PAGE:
Ratings downgrades follow Missouri city’s bankruptcy warning
Two rating agencies cut Hazelwood, Mo.’s ratings this month as the city remains locked in a battle with a fire protection district over the cost of services that city officials say , could lead to Chapter 9 bankruptcy.
Tax troubles that city leaders attribute to the dispute with the Robertson Fire Protection District came to a head in June when Mayor Matthew Robinson posted a letter on the city’s website to residents warning that ” A Chapter 9 bankruptcy of Missouri’s 26th-largest city and the seventh-largest city in St. Louis County may be unavoidable” if fire district payments are not reduced.
Missouri allows local governments to file Chapter 9. The city’s fire and ambulance costs, including charges for two fire districts, make up 42 percent of general fund expenses. The town of 25,000 people is about 20 miles northwest of St. Louis.
S&P Global Ratings put the city’s ratings on CreditWatch on June 30 in response to the letter, which was also disclosed in a July 13 filing on the Municipal Securities Rulemaking Board’s EMMA website that provides a link to the statement from the mayor, who was not working on Thursday. .
S&P resolved CreditWatch last week by downgrading the rating two notches to A-plus AA and assigning a negative outlook. Participation certificates were reduced to A from AA-minus and credit obligations were lowered to A-minus from A-plus.
“The downgrade reflects elevated governance risk,” S&P analyst Scott Nees said. “In particular, we see the risks associated with the city’s risk management, culture and oversight, as evidenced by what we see as an emerging structural fiscal imbalance that could lead to large and unsustainable reserve drawdowns. as of the next fiscal year, otherwise addressed.”
On August 2, Moody’s Investors Service downgraded the city’s general bond rating on $4.9 million of bonds by one notch to A2 from A1 and assigned a negative outlook.
“The downgrade to A2 on the General Duty Unlimited Tax Ratings reflects budgetary pressures on the General Fund with respect to a contract with a fire department,” Moody’s said. “City governance is a key driver of this rating action as, in response to budget management challenges posed by fire department contract fees and the ongoing lawsuit, senior leaders have said they will consider bankruptcy.”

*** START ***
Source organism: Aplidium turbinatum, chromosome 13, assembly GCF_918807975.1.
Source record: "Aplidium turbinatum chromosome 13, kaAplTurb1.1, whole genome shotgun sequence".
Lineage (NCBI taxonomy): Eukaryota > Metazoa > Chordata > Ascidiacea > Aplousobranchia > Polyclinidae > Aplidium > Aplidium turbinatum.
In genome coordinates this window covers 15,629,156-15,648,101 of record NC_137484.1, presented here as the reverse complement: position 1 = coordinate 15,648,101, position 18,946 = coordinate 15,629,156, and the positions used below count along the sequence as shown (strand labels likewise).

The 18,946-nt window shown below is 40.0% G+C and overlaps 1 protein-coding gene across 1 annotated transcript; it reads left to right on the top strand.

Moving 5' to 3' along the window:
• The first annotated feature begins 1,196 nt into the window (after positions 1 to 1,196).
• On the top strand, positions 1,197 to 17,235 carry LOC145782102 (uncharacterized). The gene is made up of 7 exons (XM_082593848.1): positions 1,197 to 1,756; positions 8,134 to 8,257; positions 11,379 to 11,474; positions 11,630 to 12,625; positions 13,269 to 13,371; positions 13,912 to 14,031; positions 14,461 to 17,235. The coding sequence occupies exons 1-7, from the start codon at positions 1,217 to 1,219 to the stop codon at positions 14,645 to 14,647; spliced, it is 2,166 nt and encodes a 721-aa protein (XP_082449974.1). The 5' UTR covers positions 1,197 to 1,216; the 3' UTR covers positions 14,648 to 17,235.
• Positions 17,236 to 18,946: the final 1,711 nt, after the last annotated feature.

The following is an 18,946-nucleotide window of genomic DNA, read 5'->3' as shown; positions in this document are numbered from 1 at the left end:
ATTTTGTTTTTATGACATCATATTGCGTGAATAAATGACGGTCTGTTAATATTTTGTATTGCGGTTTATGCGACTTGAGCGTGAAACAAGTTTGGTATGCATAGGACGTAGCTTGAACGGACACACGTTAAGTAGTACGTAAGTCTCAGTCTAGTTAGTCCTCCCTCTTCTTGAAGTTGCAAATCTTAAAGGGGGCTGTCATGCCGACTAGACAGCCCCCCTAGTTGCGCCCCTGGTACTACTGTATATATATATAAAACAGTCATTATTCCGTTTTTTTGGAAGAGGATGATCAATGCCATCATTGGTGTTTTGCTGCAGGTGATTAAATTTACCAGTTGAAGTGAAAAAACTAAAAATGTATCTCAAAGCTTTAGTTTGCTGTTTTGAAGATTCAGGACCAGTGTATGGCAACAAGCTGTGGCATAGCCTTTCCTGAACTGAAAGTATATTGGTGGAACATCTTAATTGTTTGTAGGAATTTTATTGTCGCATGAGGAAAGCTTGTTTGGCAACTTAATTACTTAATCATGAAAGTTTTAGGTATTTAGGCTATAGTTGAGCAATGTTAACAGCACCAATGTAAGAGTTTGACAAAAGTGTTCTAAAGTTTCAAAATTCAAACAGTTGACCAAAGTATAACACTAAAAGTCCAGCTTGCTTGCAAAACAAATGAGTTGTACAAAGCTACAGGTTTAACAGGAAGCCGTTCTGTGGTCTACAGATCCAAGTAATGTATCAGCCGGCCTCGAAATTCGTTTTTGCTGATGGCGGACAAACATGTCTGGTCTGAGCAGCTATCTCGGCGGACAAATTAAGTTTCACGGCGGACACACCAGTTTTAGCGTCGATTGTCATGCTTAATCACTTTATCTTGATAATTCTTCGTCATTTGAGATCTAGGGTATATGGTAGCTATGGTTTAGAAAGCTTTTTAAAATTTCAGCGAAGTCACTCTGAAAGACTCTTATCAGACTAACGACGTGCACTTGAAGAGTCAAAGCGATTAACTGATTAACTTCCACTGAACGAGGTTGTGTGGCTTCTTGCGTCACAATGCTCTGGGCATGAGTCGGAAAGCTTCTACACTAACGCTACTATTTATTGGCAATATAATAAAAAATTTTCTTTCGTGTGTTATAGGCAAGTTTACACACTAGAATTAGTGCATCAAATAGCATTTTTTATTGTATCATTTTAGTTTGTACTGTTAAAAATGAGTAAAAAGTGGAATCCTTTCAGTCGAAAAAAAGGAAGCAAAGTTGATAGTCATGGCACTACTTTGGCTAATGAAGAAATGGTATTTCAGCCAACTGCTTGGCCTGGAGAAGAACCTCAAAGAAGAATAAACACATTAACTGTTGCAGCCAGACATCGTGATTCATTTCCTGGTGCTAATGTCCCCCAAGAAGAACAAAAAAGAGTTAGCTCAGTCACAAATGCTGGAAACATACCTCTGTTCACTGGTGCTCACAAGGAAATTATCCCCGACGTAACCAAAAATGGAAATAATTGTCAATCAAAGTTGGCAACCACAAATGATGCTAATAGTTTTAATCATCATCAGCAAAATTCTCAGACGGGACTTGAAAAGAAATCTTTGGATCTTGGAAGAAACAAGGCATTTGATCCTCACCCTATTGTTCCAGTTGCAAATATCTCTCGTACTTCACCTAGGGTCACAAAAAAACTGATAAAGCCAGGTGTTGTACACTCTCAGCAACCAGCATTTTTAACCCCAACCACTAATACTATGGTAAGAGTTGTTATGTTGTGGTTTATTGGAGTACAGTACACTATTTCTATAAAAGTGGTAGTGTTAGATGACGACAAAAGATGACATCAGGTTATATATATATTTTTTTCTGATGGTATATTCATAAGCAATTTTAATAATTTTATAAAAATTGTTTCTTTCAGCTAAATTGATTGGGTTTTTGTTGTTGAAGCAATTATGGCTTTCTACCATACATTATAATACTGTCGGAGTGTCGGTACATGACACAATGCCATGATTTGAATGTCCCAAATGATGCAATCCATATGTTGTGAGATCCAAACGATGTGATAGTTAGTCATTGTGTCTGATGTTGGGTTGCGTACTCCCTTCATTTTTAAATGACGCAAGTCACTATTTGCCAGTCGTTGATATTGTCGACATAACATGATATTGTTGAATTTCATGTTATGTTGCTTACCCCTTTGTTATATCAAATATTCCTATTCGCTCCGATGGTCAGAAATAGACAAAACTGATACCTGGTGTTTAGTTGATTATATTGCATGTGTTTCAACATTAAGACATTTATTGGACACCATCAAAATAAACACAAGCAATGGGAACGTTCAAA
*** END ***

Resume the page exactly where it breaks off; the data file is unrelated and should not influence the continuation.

Hazelwood annexed land in 1995, which led to its contractual relationship with the district.
The city council voted to terminate the contract in 2018, which led to a lawsuit by the district, resulting in several years of court-ordered mediation with no resolution yet in sight. The city continues to purchase fire protection services at a reduced rate of $4.5 million per year under an interim agreement. The case is pending in the St. Louis County Circuit Court.
Insolvency is not imminent, as federal pandemic assistance helped support the city’s $30.5 million budget for fiscal year 2023, leaving a structural gap to close in 2024. The city has strong reserves equivalent to 45% of expenditures, but using them could trigger further downgrades and would only provide temporary relief.
S&P caps ratings when an entity’s operations are structurally unbalanced at BBB-plus and BBB-minus when a government is actively considering bankruptcy.
“They’re not actually following the steps to file for Chapter 9, so we don’t believe after talking to the city that they’re actively considering bankruptcy,” Nees said in an interview.
The fire district said in a statement it was ready, willing and able to work with the city on a solution and noted that the city had rejected the district’s offer to merge with the Hazelwood Fire Department to to save money. The district also noted that the city has long threatened bankruptcy and calls it a bargaining ploy.
Deputy City Manager David Leezer said the city expected downgrades after the mayor’s letter was released.
“Nobody likes to be downgraded, but we don’t expect any debt, so it won’t affect us in the short term,” Leezer said. “Bankruptcy is not imminent but it is not a rattle on the part of the mayor. It could happen, but it is in two to five years” in the future.
The city has cut services and staff and doesn’t want to ask taxpayers for more help because of its already high sales and property taxes, Leezer said. A recall election for district council members could benefit the city’s position, Leezer said.
While market participants are used to talking about potential bankruptcy, especially when it’s part of trading positioning, such a warning from a Missouri-based borrower hits harder, said Matt Fabian, partner at Municipal Market Analytics.
“Missouri has the second most general government of any state after California which is in our ‘distress’ database, “so you have to take it more seriously,” Fabian said.
A failure by several Missouri municipalities to honor credit-backed credits is also heightening concerns. “The threats of a general government in Missouri are more credible than they would be elsewhere.”
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